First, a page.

Aishwarya Rai in Hum Dil De Chuke Sanam is no longer weeping for Salman Khan. Ajay Devgan is playing Salman’s role. The villain- her father, stands arms folded between Ash-Ajay. Someone forces him to muster the decency to leave them alone for final goodbyes and he does. Ash collapses into Ajay’s chest. Then she cries, he cries (although I can’t see his face) and over his strong, broad shoulders, I see her eyelashes, heavy and wet with tears.
I am in a Thai film. I am in a hurry to get cake for my mother. Someone drops me off at a market where I am suddenly adopted by the people living there as one of their own. The architecture of the building is funny and scary, like strange buildings in new cities are. The entire building is zigzag, like our parking spaces in malls.
A tall woman with shiny black hair and swan’s neck is my new mother. My new mother gathers me in her arms but we are quickly separated by something. There is chaos, the enemies are coming and just the word is enough to send everyone running. I am everywhere and here at the same time but deeply, miserably aware that my new mother isn’t with me. I can suddenly understand why babies need their mothers so much, why I need mine, what all the deal with mother’s love is about. I pine for her, gathering my heart in my hands and running and looking for her in the chaos. I’ve lost her.
My year-old nephew is playing in my arms. We are at a big, bright house by the beach. Everyone is here, my whole family. And even as I am with them, I can’t fight the all too familiar feeling of having/needing to be somewhere else. I curse myself. Why am I such a terrible planner? Why do I make promises I know I cannot keep? There’s a furious wind and I remember with great desolation, my alone and small bike that I’ve parked at college, right in front of the beach (How to move here permanently?)
I tell Amma I have to go. She is mad.
short short nothings II
After the zoom meeting, we sat in the board room to go over it. Insi, who had missed the meeting was next to me and Sharan, next to her. We were filling her in on what she had missed and how everyone had looked (Simba’s hair, Fiona’s children who kept peeking in and giggling, Nat’s wedding)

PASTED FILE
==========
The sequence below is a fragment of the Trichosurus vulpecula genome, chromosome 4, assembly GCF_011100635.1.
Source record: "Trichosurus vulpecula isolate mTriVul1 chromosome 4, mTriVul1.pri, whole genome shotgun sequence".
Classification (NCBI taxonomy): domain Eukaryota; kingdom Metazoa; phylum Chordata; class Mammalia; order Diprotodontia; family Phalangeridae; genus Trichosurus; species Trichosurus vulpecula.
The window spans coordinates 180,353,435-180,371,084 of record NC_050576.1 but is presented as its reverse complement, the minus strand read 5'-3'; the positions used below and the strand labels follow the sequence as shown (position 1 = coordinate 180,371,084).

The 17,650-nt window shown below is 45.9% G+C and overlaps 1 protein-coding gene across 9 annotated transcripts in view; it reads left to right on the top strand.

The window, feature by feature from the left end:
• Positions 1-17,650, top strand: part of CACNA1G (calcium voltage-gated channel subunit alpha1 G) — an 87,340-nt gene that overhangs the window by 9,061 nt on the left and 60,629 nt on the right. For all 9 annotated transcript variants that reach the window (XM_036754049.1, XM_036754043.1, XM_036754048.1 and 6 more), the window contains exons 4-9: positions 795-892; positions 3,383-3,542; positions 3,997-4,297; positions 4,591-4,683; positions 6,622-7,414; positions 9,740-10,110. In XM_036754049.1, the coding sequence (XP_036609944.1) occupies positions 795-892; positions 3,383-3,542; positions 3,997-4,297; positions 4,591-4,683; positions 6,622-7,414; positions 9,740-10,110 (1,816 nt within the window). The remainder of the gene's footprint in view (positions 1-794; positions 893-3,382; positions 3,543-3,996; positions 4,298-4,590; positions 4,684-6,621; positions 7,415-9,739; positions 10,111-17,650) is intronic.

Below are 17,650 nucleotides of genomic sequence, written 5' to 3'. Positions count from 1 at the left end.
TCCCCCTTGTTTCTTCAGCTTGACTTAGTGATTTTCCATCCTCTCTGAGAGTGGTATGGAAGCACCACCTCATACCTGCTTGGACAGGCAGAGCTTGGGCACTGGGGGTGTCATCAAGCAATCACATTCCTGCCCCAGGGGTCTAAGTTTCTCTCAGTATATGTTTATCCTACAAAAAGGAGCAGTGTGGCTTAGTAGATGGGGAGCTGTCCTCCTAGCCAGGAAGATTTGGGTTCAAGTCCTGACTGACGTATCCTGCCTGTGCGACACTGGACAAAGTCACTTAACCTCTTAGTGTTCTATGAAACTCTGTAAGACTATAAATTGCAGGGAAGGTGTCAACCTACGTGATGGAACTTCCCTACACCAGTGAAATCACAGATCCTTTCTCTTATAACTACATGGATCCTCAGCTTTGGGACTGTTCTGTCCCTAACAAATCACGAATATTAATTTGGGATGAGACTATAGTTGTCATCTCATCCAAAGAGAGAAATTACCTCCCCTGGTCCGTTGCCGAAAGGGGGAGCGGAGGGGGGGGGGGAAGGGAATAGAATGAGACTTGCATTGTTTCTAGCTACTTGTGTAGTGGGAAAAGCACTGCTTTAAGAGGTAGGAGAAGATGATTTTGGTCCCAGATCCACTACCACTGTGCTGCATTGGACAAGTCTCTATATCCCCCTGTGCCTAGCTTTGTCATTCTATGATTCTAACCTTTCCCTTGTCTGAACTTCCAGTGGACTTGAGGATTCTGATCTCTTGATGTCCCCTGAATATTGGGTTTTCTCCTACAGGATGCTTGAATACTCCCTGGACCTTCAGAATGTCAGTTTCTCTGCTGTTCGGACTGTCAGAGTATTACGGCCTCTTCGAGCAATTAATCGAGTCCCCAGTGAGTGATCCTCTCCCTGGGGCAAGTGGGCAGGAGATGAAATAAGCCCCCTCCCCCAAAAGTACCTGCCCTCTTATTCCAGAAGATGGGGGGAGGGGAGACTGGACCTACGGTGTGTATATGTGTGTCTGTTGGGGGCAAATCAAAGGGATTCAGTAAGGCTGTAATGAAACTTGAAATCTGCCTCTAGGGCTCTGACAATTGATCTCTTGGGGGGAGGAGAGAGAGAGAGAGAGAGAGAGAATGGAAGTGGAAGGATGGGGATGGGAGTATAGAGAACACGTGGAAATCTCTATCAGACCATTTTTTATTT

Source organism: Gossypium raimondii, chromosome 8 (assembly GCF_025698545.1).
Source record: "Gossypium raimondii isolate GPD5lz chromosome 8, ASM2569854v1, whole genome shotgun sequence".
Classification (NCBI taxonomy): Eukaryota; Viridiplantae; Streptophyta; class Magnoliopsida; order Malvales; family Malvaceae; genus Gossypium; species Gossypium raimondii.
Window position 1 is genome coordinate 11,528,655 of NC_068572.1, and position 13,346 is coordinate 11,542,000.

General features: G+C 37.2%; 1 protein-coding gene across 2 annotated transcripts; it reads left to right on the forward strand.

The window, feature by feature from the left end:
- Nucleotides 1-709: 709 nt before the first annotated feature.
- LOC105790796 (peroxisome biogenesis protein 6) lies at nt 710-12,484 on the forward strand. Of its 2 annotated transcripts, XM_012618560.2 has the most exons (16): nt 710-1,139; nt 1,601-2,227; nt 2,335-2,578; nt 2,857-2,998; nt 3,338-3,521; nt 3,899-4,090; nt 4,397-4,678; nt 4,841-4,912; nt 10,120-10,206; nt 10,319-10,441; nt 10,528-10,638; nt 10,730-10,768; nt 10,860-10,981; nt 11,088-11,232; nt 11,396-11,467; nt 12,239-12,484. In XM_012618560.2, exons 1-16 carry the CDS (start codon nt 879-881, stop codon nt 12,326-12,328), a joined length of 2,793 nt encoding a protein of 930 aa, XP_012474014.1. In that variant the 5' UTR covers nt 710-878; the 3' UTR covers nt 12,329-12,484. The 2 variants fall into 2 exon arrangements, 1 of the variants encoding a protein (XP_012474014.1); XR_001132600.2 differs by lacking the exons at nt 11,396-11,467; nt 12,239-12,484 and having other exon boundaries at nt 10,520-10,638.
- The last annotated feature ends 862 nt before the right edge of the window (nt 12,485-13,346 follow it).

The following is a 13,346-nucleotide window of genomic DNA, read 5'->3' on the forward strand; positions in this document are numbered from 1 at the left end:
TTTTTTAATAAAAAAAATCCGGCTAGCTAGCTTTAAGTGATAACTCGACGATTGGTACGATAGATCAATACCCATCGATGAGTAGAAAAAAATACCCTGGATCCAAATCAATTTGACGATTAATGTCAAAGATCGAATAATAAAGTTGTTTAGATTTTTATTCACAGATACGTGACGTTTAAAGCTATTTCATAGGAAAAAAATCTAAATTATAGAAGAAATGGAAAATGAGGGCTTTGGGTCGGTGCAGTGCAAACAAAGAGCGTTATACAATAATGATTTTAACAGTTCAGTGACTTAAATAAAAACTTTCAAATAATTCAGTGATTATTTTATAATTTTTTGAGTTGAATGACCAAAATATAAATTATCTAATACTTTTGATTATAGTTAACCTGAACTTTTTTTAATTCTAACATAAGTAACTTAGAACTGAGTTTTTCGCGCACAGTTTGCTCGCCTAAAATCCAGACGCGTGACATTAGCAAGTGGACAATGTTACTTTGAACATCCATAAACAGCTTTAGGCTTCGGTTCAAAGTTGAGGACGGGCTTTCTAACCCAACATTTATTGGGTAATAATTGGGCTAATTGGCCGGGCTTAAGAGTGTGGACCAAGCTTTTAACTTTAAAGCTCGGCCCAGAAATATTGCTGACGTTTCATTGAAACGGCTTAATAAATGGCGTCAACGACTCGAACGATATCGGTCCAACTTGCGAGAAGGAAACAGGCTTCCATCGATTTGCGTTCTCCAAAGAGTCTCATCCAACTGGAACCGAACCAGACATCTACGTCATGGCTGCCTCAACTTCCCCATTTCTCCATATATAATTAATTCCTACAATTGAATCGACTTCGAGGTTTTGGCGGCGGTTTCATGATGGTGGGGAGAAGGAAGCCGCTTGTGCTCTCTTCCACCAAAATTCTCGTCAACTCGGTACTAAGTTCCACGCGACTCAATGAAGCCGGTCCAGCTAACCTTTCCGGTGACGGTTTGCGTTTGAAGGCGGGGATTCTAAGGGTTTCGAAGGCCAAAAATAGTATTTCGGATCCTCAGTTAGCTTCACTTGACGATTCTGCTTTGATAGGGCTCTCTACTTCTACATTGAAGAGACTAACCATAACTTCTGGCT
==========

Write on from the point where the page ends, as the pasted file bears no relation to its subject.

Mia was sitting at the back and I felt ecstatic that for once, her plans hadn’t worked. She was quick to strategise seating arrangements for herself so she wouldn’t not be the centre of conversation but I couldn’t tell why she’d missed this one. How was it possible that Sharan was sitting here, and Mia wasn’t?
Sharan told Insi that Simba was not doing so well in the pandemic. His university was unstable and he had been looking at other options. I went a step further and confirmed that he had told us that he had been fired. Sharan looked disturbed. Without betraying any kindness in his eyes, he shook his head and told me “I’m sorry, but I don’t think this bit of news is yours to tell. It’s Simba’s”
I felt my head reeling. I looked around to see if Mia had heard and watched me being shoved into my place. She was engaged in a lively chat with others, and no one seemed to be paying any attention to what had just happened. Insi herself was a blur between Sharan and me. It didn’t matter what she thought. But I loudly agreed with Sharan. “Yes yes, you are absolutely right. It’s not my news to share. I’m so sorry”
Sharan continued talking to Insi and I couldn’t hear anything he said. I was distracted by how easily he had made his discomfort known and how despite being told off, I wasn’t feeling resentful towards him. I felt a mad urge to undo what I had done, to impress him somehow before the day was over so he wouldn’t have to carry his bad opinion of me into the next day and forever after that.
I wished I had kept quiet. It’s so charming to watch women not as desperate as I am, those who firmly seem to know what to say when. I wished I had that fierce cross-legged independence. Next time, I told myself.
Mia was laughing.
Short short nothings.
I told Amita that at the training programme last week, they made us stand in a circle, remove our shoes (and socks) and step into the shoes of those standing next to us. This was to teach us what it’s like to literally stand in someone else’s shoes. Amita slapped her forehead. When the session was over, I told her, I felt bad for the organisers. They had even the most empathetic person in the room now permanently repulsed to the idea of placing oneself in someone else’s shoes, even metaphorically.
Her eyes glowed with terror when I told her how when I had put my feet into the very big shoes of the man next to me, there was a squelching sound and the wet horror of what I assumed was sweat which swallowed all of my five toes. She pulled the slap down to her eyes and then wiped the karma all over her face.